This graphic outlines the scope of the American Revolution, from its buildup starting with the killing of Crispus Attucks and four others in the Boston Massacre to its end in 1783. It puts the Fourth of July in its historical context.
Continental Congress struggled into York, and delegates strutted back to Philly 9 months later
I used the graphic above as part of a presentation on the Declaration of Independence and York’s role in the American Revolution to Rotary Club of York-North last week.
It as an attempt to show the length and breadth of a long and broad war, and how the nine-month period York visited here figured in the whole thing… .
The short answer is that it was a huge moment – a time that Continental Congress struggled into York Town after being pushed out of Philadelphia by the British. A combination of an adopted Articles of Confederation and a Continental Army triumph in the Battle of Saratoga (N.Y.) helped bring France on board.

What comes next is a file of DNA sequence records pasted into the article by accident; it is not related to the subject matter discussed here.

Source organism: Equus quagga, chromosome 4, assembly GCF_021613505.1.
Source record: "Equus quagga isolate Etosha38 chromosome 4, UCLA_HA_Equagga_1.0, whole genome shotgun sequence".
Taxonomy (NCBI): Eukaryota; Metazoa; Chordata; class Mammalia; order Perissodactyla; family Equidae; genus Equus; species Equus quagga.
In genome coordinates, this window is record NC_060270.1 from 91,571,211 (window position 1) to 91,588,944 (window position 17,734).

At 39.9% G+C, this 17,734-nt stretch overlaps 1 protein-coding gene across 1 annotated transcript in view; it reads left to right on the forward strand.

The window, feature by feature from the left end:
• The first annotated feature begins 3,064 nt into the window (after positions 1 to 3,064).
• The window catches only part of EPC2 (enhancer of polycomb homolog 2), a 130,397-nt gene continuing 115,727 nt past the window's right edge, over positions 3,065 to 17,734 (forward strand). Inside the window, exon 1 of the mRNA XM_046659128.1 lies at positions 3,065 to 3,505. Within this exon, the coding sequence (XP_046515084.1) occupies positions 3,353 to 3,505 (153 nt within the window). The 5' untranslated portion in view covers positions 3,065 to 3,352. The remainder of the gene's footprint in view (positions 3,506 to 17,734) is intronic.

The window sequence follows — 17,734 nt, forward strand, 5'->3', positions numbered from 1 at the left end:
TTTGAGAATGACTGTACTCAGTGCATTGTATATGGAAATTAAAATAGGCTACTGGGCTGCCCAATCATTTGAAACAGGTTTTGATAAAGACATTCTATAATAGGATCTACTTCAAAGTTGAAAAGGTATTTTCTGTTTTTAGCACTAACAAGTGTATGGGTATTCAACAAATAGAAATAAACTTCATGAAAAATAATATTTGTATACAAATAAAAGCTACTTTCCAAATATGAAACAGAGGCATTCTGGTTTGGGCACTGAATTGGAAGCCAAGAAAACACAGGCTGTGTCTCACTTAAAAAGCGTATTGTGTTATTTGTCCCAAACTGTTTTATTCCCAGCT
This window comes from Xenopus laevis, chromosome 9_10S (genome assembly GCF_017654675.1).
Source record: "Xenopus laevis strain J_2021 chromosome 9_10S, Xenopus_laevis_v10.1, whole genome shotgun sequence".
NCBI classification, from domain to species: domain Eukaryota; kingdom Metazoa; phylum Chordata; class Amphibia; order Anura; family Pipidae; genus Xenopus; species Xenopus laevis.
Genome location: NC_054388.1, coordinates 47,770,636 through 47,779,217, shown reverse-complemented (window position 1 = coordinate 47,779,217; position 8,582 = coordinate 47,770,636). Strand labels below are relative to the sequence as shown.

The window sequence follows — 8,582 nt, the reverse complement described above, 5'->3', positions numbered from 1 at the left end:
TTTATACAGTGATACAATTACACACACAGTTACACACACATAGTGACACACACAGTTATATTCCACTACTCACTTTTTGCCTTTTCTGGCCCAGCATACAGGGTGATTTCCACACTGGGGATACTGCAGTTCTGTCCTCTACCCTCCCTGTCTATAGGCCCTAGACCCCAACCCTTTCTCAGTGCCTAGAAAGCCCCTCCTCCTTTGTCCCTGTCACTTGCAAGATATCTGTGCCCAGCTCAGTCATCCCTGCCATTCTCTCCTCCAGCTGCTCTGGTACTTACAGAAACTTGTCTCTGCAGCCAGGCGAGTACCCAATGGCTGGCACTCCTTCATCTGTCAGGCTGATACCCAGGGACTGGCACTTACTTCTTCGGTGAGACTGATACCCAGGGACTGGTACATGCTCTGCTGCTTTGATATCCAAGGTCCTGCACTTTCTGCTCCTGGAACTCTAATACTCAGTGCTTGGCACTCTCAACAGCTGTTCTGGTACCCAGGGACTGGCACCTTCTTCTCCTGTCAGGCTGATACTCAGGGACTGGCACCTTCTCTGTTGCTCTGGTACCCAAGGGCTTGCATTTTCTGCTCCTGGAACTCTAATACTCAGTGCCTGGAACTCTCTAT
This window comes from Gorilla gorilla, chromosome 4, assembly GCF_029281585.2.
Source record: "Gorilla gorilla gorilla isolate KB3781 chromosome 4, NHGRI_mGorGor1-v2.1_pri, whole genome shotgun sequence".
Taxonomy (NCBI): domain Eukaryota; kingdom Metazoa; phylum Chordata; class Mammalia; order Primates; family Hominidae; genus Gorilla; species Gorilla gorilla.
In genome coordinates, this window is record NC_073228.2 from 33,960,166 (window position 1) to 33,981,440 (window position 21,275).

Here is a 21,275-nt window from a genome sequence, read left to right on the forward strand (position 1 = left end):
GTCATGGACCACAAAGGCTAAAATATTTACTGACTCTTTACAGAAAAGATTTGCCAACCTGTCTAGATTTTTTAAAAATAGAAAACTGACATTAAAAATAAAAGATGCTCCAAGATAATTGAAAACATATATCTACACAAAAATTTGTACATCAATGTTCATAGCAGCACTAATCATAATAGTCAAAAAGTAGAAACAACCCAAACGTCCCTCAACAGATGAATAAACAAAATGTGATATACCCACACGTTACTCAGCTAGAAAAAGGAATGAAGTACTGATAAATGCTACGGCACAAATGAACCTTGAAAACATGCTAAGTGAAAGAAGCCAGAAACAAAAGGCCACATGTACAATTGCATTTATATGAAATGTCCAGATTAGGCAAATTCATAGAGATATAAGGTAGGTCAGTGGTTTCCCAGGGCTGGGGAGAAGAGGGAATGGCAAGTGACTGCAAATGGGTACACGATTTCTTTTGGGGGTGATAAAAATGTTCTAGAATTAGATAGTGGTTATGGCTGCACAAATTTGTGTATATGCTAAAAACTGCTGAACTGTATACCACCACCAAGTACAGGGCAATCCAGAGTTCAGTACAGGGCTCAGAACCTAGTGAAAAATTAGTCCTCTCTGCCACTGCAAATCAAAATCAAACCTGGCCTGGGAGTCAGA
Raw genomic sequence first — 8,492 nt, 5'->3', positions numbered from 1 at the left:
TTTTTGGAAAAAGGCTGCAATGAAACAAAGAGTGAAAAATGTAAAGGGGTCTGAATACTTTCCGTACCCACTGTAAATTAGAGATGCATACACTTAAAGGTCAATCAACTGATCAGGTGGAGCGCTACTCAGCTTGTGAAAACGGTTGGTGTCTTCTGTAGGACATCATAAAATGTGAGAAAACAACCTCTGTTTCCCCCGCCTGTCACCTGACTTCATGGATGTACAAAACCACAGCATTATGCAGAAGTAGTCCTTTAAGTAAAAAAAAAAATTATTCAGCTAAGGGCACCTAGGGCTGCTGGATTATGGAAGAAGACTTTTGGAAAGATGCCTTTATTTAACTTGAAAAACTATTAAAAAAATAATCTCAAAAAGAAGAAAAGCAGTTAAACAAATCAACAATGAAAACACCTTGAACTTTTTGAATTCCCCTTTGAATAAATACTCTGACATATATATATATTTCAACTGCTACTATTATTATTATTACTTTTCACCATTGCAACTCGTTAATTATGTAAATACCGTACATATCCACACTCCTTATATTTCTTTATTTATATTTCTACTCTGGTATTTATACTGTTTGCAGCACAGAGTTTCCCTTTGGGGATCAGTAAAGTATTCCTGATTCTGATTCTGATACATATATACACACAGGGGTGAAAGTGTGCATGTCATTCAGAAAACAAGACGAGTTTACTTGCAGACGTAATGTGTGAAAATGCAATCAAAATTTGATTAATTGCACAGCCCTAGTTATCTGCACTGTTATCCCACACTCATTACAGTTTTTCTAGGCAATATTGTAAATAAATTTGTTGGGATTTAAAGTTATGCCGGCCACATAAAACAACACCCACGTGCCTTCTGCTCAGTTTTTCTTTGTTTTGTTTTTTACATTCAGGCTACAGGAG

Then came Spain and the Netherlands, and the rest, as they say is history.
Congress strutted back to an evacuated Philadelphia in late-June 1778.
The thing that surprised this very responsive and engaged Rotarians the most – a common surprise, I might add – is that signers didn’t pen their names to the familiar, beautifully embossed Declaration of Independence immediately.
The document read in York Town – and in towns across the Colonies – was the Dunlap Broadside, printed in Philly at the time of its adoption on July 4, 1776.
Thank heavens for the printing press, which turned out hundreds of copies vs. the laborious, month-long task of penning the document we love so much.
The Dunlap Broadside carried the names of John Hancock and Charles Thomson. The signers, included York County’s James Smith, attached their names to an embossed Declaration about a month later.Also of interest:
– The information above, presented here in skeletal form, is fleshed out in my book “Nine Months in York Town.”